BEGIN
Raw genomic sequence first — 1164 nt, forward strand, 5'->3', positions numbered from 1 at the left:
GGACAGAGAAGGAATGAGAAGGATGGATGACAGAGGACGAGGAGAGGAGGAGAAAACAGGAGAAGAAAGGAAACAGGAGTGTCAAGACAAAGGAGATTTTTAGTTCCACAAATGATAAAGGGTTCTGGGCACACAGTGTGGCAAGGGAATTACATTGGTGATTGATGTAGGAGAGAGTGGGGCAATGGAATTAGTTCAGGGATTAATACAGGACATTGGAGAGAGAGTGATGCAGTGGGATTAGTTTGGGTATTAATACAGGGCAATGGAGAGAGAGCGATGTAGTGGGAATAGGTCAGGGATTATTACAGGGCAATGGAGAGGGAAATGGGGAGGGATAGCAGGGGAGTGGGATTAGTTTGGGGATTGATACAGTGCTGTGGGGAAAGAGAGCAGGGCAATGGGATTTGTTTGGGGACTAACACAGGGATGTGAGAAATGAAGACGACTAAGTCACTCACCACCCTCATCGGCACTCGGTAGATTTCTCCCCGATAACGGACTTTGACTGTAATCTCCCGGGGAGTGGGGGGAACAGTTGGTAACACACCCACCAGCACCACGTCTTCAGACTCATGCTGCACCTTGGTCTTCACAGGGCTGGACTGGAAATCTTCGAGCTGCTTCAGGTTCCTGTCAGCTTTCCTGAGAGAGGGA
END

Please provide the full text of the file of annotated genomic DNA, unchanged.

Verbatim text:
Raw genomic sequence first — 1164 nt, forward strand, 5'->3', positions numbered from 1 at the left:
GGACAGAGAAGGAATGAGAAGGATGGATGACAGAGGACGAGGAGAGGAGGAGAAAACAGGAGAAGAAAGGAAACAGGAGTGTCAAGACAAAGGAGATTTTTAGTTCCACAAATGATAAAGGGTTCTGGGCACACAGTGTGGCAAGGGAATTACATTGGTGATTGATGTAGGAGAGAGTGGGGCAATGGAATTAGTTCAGGGATTAATACAGGACATTGGAGAGAGAGTGATGCAGTGGGATTAGTTTGGGTATTAATACAGGGCAATGGAGAGAGAGCGATGTAGTGGGAATAGGTCAGGGATTATTACAGGGCAATGGAGAGGGAAATGGGGAGGGATAGCAGGGGAGTGGGATTAGTTTGGGGATTGATACAGTGCTGTGGGGAAAGAGAGCAGGGCAATGGGATTTGTTTGGGGACTAACACAGGGATGTGAGAAATGAAGACGACTAAGTCACTCACCACCCTCATCGGCACTCGGTAGATTTCTCCCCGATAACGGACTTTGACTGTAATCTCCCGGGGAGTGGGGGGAACAGTTGGTAACACACCCACCAGCACCACGTCTTCAGACTCATGCTGCACCTTGGTCTTCACAGGGCTGGACTGGAAATCTTCGAGCTGCTTCAGGTTCCTGTCAGCTTTCCTGAGAGAGGGA